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Soviet myth, socialist realism of 1932-1960

Опубликовано: 31.01.2020

Soviet myth, socialist realism of 1932-1960

The exhibition "Soviet Myth, Socialist Realism of 1932 - 1960" at the Drenz Museum demonstrates the struggle of artists with compulsory themes of that time.

And so it happened. Tupan adjusted his original plans, thanks to these rich opportunities, he was able to limit his theme to the Soviet Union: "Soviet myth, socialist realism 1932 - 1960". He selected seventy paintings and six sculptures together with guest curator and Slavist Seng Shiyen. An extremely large loan will be transferred by truck to Assen via Finland.

On a further visit to St. Petersburg, we will have the opportunity to see what is on display in Assen until June next year in the hall and especially in the warehouses of the Russian Museum. Some cloths fold like carpets, that is, they are so large. Yes, in Stalin's time they did not do less. The glorification of the socialist man was to be grand and striking; preferably in factories, in party offices, in public places. All this is to enrich the Soviet people, to show an ideal society.

The iron shelves of the depot are opened one by one by the curator: various styles are revealed, from great masters such as Kazimir Malevich and Alexander Deyneka, to Isaak Brodsky, Alexander Samchachalov and Arkady Plastov. From avant-garde people who, despite the pressure of the Bolsheviks, tried to maintain their self-esteem to able-bodied farmers, who literally did what they were required to do and portrayed the perfect healthy rouge man working on the ground or in the factory as an athlete or a fan of the Great Leader.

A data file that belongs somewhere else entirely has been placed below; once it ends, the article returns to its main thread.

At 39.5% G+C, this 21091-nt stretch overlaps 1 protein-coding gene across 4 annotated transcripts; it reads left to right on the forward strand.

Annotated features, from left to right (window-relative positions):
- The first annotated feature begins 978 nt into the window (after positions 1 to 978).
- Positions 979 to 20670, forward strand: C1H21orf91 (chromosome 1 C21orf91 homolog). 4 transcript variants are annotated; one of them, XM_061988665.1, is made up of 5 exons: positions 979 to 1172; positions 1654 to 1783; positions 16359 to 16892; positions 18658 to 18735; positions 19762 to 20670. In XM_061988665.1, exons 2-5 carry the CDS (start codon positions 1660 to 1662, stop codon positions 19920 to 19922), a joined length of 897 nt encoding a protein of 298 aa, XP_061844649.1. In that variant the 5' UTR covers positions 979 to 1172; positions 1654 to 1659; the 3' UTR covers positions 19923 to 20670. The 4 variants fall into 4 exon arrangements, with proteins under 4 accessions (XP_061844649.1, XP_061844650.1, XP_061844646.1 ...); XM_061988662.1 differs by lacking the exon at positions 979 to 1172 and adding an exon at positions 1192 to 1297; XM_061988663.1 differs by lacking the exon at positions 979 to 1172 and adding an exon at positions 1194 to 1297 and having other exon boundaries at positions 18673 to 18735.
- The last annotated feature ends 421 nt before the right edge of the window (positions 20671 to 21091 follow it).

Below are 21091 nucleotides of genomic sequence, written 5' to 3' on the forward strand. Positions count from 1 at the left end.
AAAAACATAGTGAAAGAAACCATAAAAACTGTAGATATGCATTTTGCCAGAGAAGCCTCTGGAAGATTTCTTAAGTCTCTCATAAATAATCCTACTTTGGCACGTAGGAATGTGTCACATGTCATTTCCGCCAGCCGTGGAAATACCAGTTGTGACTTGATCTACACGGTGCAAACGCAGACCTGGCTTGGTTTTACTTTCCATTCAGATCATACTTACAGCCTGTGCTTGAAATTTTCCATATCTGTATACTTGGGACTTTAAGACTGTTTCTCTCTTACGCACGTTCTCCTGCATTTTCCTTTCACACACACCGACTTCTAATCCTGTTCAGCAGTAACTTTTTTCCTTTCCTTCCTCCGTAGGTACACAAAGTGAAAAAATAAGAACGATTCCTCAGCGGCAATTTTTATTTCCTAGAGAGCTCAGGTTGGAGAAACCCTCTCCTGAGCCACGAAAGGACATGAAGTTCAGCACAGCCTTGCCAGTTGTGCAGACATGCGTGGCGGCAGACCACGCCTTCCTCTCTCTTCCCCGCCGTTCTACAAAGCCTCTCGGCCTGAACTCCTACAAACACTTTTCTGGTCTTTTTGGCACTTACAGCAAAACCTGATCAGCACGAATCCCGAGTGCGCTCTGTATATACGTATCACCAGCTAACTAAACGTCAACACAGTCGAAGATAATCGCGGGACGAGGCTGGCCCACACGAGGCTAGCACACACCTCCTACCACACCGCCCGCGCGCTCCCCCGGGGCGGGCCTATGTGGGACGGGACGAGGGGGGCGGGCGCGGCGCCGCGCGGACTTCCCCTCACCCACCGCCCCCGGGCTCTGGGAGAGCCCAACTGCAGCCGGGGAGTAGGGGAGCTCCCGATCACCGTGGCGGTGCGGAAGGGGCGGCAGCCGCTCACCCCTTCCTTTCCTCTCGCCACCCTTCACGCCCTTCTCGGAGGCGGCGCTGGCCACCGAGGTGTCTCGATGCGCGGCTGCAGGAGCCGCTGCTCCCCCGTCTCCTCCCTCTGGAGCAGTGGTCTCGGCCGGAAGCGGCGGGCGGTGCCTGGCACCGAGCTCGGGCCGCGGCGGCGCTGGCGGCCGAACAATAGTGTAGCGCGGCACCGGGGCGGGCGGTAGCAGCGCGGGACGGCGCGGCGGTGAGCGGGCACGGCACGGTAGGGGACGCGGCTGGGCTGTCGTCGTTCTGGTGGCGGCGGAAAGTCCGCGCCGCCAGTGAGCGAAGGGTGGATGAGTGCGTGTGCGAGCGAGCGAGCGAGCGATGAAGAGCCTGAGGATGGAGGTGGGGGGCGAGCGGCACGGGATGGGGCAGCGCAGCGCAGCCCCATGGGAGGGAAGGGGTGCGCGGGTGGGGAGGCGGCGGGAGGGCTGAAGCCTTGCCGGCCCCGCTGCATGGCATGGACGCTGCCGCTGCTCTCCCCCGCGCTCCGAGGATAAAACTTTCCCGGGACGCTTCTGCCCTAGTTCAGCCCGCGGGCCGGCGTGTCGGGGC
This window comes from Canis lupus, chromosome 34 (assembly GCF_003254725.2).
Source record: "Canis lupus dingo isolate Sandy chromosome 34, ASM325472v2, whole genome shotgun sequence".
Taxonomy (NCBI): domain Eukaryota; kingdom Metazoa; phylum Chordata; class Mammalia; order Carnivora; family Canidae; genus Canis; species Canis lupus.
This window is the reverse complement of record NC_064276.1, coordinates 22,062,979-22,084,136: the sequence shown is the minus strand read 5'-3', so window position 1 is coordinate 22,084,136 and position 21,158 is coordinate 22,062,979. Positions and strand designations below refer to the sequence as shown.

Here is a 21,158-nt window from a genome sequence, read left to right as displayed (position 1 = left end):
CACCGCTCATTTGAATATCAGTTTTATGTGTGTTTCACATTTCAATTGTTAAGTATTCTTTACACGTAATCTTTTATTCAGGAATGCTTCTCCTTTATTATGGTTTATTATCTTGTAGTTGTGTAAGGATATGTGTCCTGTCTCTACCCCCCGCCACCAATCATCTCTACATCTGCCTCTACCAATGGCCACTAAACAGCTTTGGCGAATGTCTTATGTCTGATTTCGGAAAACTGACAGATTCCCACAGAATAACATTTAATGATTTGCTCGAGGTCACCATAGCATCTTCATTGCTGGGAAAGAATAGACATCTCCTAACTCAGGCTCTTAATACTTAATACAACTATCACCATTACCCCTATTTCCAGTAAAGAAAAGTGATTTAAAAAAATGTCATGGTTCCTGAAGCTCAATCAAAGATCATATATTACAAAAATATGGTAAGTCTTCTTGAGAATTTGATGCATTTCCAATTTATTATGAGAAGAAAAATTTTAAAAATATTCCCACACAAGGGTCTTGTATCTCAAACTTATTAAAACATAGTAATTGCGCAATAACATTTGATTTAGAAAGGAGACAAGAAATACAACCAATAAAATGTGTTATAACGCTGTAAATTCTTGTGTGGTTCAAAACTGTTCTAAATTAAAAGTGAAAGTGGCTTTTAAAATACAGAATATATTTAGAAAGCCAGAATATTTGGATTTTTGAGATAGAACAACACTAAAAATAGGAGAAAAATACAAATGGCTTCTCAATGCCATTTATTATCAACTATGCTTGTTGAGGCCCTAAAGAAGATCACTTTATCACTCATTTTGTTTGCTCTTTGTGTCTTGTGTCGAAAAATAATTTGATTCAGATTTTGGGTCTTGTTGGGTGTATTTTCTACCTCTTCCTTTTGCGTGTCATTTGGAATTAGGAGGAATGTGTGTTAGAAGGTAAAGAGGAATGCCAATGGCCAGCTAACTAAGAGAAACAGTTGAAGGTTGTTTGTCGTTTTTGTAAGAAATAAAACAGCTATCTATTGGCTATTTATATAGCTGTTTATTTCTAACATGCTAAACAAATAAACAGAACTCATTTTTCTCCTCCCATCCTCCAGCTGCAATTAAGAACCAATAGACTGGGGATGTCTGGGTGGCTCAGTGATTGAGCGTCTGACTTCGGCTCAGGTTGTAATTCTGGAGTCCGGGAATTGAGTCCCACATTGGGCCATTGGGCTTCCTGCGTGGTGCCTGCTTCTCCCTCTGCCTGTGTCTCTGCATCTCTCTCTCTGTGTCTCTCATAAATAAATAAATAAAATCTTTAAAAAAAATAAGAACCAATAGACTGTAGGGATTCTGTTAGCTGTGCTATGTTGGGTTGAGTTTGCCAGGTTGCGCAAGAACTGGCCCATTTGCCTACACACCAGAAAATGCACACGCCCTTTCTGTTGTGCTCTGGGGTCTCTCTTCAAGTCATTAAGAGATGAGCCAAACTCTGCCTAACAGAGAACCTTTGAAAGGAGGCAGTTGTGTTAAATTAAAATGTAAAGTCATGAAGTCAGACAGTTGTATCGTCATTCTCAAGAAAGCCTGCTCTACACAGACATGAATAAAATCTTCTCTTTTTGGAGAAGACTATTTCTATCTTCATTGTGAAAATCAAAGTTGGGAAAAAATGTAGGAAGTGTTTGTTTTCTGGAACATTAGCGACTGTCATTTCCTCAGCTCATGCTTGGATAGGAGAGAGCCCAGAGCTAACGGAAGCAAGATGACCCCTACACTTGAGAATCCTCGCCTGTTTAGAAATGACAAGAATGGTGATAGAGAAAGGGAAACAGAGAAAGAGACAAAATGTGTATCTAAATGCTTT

A striking example is the cheerful Kolkhozenfest Plastov since 1937: members of the collective farm enjoy a lot of spices on the table. And this was at a time when there was a huge famine in the Soviet Union as a result of collectivization and millions of people were killed. The task was to give the citizen courage, hope for better times, or hide this horrible reality in the countryside. Pure propaganda.

An exhibition on the subject of socialist realism will not be held so quickly in Russia, says Yevgeny Petrov. The time is not yet over, the memories of the past are still too strong among the older generations. Everyone has a family that directly or indirectly fell victim to it. And young people are not interested in this story.

Shortly after the October Revolution of 1917, when the Bolsheviks seized power, the Russian art world flourished. The artists were inspired by the revolution, believed that art could be "liberated" and deal with old traditions: to get rid of all that salon art, all those worn forms. Artists such as Kandinsky, Malevich and Chagall felt no obstacles in their progressive art. At that time, Russia ruled Europe with its abstract art. According to Petrov, ideas were "buzzing" at the time.

But modernist, abstract works began to annoy the ruling framework of the Communist Party. The strings were tightened, the modernists were labeled parasites and decadent bourgeois artists. Facilities such as the Malevich Innovative Museum of Art Culture have been closed.

Soviet myth, socialist realism of 1932-1960

Since 1932, every artist who wanted to pursue his profession was required to join the state union. All styles were to conform to "socialist realism", or to the taste and will of Joseph Stalin. But what does the term superimposed mean? the battle of interpretation burned out. According to invited curator Sheyen, the artists tried to preserve "their own freedom."